This page summarizes the key activities for ISVs that need to migrate a Workplace integration from Custom Integrations to Third Party Apps, which is mandatory for all SaaS and PaaS products.
If you don't have a third party app yet, you must submit an app creation request. Submit a distinct request for each product that you would like to offer to Workplace customers.
While most of the functional API calls (e.g., messaging, iterating feeds) are shared between Custom Integrations and Third Party Apps, there are some key technical differences between the two app types, which are summarized here.
Custom Integrations rely on a System Admin manually generating an access token within the Workplace UI and then providing that value to the API client through some configuration scheme.
In contrast, Third Party Apps eliminate the need for this manual step. Instead, you need to build software to implement one or more Third Party App install flows so that your software can retrieve an access token using a server-to-server API call when an admin chooses to install your product.
Custom Integrations have a single App ID and a single access token. The access token can be used by itself to authenticate API calls.
In contrast, Third Party Apps have a single App ID but many access tokens -- one per installation. This implies that you will need a mechanism to read/write the access token for a particular install when appropriate. Note that you can fetch metadata about an install after you've retrieved the access token.
Third party apps also require an app-secret proof to be supplied along with the access token itself to authenticate API calls.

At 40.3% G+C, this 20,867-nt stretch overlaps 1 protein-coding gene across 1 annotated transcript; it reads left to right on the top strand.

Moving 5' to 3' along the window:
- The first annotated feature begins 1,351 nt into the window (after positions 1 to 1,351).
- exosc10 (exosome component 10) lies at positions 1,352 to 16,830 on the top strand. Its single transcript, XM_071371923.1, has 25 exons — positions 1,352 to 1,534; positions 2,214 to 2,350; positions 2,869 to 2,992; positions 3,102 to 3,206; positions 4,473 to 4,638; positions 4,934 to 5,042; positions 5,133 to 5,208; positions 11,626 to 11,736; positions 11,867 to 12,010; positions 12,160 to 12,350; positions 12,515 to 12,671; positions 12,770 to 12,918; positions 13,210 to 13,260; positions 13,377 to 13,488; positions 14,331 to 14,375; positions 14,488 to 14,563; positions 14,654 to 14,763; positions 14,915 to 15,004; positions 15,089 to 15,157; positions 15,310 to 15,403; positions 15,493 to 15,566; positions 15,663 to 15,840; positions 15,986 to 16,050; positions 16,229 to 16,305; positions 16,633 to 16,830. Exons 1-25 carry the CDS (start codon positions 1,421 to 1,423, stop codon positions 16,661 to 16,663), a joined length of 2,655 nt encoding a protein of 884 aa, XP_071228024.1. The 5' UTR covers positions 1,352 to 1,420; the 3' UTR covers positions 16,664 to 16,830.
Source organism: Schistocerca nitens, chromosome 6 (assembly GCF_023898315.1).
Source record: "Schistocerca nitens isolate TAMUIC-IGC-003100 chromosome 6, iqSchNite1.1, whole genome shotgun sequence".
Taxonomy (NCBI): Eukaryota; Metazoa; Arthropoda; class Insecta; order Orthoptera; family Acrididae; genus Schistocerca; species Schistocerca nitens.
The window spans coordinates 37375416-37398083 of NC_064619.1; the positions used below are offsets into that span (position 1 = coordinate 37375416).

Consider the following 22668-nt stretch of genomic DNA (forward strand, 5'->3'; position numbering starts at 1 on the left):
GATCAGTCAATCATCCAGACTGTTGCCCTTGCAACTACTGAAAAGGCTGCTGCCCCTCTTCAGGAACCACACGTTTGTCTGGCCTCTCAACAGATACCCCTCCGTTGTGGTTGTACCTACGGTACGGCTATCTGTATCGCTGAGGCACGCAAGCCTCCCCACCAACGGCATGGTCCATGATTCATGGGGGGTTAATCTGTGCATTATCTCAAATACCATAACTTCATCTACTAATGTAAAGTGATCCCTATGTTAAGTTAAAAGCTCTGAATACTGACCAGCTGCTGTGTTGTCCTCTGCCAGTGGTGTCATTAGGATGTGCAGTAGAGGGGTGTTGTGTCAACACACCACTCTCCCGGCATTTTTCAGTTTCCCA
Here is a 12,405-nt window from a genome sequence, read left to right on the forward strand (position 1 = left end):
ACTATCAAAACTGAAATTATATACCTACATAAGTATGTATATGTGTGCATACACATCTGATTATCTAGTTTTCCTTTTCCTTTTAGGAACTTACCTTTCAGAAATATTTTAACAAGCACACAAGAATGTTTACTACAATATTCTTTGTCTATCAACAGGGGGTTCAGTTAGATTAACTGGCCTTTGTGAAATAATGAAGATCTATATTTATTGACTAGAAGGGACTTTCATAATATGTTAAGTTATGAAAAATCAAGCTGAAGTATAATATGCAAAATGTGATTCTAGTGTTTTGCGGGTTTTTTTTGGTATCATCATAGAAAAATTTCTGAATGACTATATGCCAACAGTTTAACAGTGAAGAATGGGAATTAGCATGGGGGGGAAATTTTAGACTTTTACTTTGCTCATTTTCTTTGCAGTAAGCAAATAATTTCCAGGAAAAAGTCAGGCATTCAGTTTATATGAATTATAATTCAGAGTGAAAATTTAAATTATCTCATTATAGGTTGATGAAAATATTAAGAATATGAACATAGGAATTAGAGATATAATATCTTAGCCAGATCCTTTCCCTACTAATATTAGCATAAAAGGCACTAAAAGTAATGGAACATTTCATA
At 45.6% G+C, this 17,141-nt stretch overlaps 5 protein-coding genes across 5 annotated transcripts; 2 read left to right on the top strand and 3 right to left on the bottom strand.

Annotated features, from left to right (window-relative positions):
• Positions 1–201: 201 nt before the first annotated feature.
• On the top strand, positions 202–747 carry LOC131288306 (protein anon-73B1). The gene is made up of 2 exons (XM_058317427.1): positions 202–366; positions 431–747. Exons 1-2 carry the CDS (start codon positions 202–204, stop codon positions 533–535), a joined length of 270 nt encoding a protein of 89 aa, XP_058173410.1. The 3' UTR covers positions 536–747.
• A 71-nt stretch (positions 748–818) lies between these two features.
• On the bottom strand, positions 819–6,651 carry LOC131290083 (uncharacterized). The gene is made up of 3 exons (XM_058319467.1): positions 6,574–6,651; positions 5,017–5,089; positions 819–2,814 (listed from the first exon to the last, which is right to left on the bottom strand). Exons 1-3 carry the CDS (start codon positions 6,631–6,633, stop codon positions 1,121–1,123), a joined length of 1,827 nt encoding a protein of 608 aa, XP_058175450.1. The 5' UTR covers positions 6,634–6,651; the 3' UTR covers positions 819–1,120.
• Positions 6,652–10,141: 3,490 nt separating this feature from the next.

Custom Integrations may establish webhook subscriptions, if necessary. Each webhook subscription is associated with the Custom Integration and has its own
callback_url. In effect, this means that each "installation" of a Custom Integration can have its own set of callback URLs.
In contrast, Third Party Apps have one set of webhook subscriptions for all installations of that app. To distinguish webhook POST requests from one customer to another, Workplace includes the
community_id (and if relevant, the
page_id) within the webhook request body.
Custom Integrations see native user IDs via the APIs and webhooks (e.g., the same ID as is included in a user's profile URL in Workplace (e.g.,
In contrast, Third Party Apps see App-Scoped IDs via the APIs and webhooks, which means that you may need to do a data conversion upon changing from a Custom Integration to Third Party app install.
Third Party apps are required to subscribe to the uninstall webhook event, which notifies you if an admin decides to remove your app from Workplace.
When you receive this event, you must delete all Workplace customer data and configuration related to this community from your system unless you are required to keep this data by law or because of a separate agreement with the customer.